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Federal judge upholds constitutionality of warrantless surveillance in Oregon terrorism case


It was the first legal challenge to the government's bulk data-collection program of non-U.S. citizens living overseas after revelations about massive, warrantless surveillance were made public by former National Security Agency employee Edward Snowden.

Lawyers for Mohamed Mohamud, a U.S. citizen who lived in Oregon, tried to show the program violated his constitutional rights and was more broadly unconstitutional. U.S. District Court Judge Garr King on Tuesday denied that effort.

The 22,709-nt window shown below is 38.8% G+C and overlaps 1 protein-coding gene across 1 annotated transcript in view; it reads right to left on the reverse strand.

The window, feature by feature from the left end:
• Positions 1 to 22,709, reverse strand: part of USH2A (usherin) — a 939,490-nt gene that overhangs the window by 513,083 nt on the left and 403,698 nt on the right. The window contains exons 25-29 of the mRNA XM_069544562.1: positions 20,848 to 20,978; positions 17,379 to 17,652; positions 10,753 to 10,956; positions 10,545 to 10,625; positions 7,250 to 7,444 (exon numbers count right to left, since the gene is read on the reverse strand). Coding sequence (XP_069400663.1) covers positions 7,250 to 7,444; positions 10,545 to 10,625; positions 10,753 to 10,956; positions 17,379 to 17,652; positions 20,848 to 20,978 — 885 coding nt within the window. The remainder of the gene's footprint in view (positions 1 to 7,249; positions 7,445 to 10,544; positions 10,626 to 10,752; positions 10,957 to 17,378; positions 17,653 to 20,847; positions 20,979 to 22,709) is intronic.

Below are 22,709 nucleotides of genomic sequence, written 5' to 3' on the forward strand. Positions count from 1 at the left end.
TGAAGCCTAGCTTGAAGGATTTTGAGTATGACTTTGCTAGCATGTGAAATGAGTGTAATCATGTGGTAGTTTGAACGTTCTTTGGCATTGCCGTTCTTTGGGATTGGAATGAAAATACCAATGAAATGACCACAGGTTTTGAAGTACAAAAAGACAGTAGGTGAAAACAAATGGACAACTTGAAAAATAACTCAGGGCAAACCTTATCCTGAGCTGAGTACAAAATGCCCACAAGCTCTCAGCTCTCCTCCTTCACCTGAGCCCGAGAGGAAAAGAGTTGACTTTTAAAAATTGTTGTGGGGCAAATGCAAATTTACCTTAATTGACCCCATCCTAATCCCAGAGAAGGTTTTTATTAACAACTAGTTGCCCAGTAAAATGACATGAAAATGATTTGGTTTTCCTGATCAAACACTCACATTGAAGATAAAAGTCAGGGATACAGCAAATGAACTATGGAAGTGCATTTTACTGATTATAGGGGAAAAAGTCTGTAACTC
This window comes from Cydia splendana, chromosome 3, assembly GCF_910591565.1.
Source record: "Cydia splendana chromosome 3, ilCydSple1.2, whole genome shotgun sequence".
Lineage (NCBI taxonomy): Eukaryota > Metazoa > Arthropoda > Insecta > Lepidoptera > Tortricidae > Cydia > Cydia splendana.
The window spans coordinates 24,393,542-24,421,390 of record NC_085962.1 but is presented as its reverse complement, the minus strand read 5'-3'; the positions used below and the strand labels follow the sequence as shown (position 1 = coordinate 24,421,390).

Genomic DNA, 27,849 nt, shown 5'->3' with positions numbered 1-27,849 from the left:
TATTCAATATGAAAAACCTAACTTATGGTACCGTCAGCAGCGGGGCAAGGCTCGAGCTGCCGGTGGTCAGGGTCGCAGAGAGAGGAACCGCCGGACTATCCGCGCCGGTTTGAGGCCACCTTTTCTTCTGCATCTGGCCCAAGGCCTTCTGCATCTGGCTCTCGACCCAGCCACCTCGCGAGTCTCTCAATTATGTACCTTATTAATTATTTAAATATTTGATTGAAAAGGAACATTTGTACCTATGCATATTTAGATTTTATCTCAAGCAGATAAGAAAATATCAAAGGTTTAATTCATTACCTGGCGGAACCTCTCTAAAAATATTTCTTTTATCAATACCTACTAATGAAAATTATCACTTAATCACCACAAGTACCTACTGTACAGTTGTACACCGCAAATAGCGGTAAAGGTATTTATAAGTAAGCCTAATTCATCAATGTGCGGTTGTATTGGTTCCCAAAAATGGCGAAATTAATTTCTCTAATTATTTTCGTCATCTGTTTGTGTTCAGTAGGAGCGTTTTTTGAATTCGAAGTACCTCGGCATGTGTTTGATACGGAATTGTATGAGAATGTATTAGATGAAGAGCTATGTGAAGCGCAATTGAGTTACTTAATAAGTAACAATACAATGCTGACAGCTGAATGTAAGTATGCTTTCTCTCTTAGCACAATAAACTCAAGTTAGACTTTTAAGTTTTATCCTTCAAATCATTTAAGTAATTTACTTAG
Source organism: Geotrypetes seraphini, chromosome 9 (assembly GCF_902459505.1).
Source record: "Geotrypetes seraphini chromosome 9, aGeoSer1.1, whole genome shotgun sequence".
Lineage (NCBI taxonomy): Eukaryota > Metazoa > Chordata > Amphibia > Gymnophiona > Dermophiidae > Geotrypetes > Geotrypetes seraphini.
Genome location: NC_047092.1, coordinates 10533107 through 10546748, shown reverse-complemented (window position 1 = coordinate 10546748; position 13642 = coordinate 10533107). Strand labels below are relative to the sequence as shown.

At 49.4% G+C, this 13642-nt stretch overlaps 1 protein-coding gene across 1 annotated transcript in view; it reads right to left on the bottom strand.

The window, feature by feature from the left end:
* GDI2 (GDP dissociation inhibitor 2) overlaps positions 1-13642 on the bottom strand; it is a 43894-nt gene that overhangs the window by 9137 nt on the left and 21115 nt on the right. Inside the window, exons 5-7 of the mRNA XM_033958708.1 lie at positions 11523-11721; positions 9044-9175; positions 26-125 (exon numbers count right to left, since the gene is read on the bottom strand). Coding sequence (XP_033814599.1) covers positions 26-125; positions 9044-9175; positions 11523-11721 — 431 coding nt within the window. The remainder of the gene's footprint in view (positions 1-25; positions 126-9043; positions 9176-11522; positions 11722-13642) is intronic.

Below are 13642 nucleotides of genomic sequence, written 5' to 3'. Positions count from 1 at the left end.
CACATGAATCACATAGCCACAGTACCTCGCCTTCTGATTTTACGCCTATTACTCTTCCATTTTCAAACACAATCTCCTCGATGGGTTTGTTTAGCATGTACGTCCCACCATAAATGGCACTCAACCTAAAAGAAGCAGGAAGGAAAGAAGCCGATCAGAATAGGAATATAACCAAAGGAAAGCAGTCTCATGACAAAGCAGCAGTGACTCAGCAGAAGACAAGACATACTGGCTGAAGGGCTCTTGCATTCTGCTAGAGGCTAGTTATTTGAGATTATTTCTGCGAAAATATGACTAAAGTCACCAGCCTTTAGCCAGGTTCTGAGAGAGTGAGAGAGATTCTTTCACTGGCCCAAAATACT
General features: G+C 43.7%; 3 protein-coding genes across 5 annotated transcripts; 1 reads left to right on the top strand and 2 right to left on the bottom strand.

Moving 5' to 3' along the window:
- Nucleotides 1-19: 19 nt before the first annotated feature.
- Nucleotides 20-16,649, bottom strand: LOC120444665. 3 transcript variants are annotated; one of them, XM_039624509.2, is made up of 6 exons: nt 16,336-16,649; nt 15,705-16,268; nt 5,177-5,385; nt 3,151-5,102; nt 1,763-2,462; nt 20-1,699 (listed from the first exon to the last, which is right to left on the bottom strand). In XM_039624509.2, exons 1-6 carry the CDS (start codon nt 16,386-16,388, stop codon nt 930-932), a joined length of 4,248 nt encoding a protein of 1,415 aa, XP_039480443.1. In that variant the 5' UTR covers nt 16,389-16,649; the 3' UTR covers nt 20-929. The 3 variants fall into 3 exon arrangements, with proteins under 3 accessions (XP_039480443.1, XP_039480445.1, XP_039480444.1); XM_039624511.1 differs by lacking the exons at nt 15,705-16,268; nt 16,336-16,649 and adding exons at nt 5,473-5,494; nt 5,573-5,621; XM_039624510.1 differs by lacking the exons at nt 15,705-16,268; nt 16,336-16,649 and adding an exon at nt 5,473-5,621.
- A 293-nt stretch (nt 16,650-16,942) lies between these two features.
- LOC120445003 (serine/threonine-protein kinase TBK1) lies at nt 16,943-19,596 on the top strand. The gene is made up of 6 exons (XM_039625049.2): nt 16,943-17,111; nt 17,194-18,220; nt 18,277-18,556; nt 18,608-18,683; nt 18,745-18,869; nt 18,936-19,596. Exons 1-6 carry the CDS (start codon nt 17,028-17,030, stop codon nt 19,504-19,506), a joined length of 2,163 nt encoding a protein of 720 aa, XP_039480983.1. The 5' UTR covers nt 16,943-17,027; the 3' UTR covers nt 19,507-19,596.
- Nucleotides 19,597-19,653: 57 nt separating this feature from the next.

The ruling also upheld Mohamud's conviction on terrorism charges. In his decision, King rejected the argument from Mohamud's attorneys that prosecutors failed to notify Mohamud of information derived under the U.S. Foreign Intelligence Surveillance Act until he was already convicted.

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